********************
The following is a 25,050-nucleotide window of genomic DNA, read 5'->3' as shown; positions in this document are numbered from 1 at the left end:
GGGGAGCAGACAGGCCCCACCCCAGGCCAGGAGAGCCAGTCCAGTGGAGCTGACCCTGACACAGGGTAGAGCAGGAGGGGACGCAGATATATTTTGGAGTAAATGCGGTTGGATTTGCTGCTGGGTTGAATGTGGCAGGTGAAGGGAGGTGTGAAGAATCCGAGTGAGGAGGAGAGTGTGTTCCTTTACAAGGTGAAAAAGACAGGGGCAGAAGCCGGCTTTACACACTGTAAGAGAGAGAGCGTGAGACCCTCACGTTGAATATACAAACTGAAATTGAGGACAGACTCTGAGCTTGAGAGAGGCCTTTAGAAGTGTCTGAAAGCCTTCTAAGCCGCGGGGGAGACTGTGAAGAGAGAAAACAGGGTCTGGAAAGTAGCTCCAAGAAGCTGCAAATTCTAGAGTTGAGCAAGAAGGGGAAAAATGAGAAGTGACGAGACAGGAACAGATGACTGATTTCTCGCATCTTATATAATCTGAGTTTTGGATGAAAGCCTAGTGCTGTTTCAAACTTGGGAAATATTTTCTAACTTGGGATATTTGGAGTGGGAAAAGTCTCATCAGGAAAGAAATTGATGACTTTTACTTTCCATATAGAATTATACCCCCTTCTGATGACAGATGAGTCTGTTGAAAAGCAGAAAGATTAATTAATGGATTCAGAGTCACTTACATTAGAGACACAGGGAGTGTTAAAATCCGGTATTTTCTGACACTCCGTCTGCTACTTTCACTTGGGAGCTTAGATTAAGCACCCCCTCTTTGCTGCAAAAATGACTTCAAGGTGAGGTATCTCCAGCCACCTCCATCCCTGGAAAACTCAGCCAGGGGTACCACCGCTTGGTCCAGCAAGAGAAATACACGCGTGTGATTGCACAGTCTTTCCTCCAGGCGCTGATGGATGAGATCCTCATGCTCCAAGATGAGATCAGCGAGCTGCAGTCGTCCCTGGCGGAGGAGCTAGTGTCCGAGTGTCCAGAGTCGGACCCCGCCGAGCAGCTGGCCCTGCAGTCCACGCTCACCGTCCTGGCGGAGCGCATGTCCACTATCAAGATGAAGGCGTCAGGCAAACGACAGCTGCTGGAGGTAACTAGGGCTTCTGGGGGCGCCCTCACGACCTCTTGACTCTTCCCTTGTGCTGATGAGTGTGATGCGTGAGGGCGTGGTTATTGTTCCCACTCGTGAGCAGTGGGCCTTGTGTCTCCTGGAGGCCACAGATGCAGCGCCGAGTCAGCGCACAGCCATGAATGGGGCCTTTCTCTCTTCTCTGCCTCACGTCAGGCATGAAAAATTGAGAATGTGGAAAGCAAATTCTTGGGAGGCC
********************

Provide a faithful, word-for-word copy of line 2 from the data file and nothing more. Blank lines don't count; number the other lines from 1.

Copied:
GGGGAGCAGACAGGCCCCACCCCAGGCCAGGAGAGCCAGTCCAGTGGAGCTGACCCTGACACAGGGTAGAGCAGGAGGGGACGCAGATATATTTTGGAGTAAATGCGGTTGGATTTGCTGCTGGGTTGAATGTGGCAGGTGAAGGGAGGTGTGAAGAATCCGAGTGAGGAGGAGAGTGTGTTCCTTTACAAGGTGAAAAAGACAGGGGCAGAAGCCGGCTTTACACACTGTAAGAGAGAGAGCGTGAGACCCTCACGTTGAATATACAAACTGAAATTGAGGACAGACTCTGAGCTTGAGAGAGGCCTTTAGAAGTGTCTGAAAGCCTTCTAAGCCGCGGGGGAGACTGTGAAGAGAGAAAACAGGGTCTGGAAAGTAGCTCCAAGAAGCTGCAAATTCTAGAGTTGAGCAAGAAGGGGAAAAATGAGAAGTGACGAGACAGGAACAGATGACTGATTTCTCGCATCTTATATAATCTGAGTTTTGGATGAAAGCCTAGTGCTGTTTCAAACTTGGGAAATATTTTCTAACTTGGGATATTTGGAGTGGGAAAAGTCTCATCAGGAAAGAAATTGATGACTTTTACTTTCCATATAGAATTATACCCCCTTCTGATGACAGATGAGTCTGTTGAAAAGCAGAAAGATTAATTAATGGATTCAGAGTCACTTACATTAGAGACACAGGGAGTGTTAAAATCCGGTATTTTCTGACACTCCGTCTGCTACTTTCACTTGGGAGCTTAGATTAAGCACCCCCTCTTTGCTGCAAAAATGACTTCAAGGTGAGGTATCTCCAGCCACCTCCATCCCTGGAAAACTCAGCCAGGGGTACCACCGCTTGGTCCAGCAAGAGAAATACACGCGTGTGATTGCACAGTCTTTCCTCCAGGCGCTGATGGATGAGATCCTCATGCTCCAAGATGAGATCAGCGAGCTGCAGTCGTCCCTGGCGGAGGAGCTAGTGTCCGAGTGTCCAGAGTCGGACCCCGCCGAGCAGCTGGCCCTGCAGTCCACGCTCACCGTCCTGGCGGAGCGCATGTCCACTATCAAGATGAAGGCGTCAGGCAAACGACAGCTGCTGGAGGTAACTAGGGCTTCTGGGGGCGCCCTCACGACCTCTTGACTCTTCCCTTGTGCTGATGAGTGTGATGCGTGAGGGCGTGGTTATTGTTCCCACTCGTGAGCAGTGGGCCTTGTGTCTCCTGGAGGCCACAGATGCAGCGCCGAGTCAGCGCACAGCCATGAATGGGGCCTTTCTCTCTTCTCTGCCTCACGTCAGGCATGAAAAATTGAGAATGTGGAAAGCAAATTCTTGGGAGGCC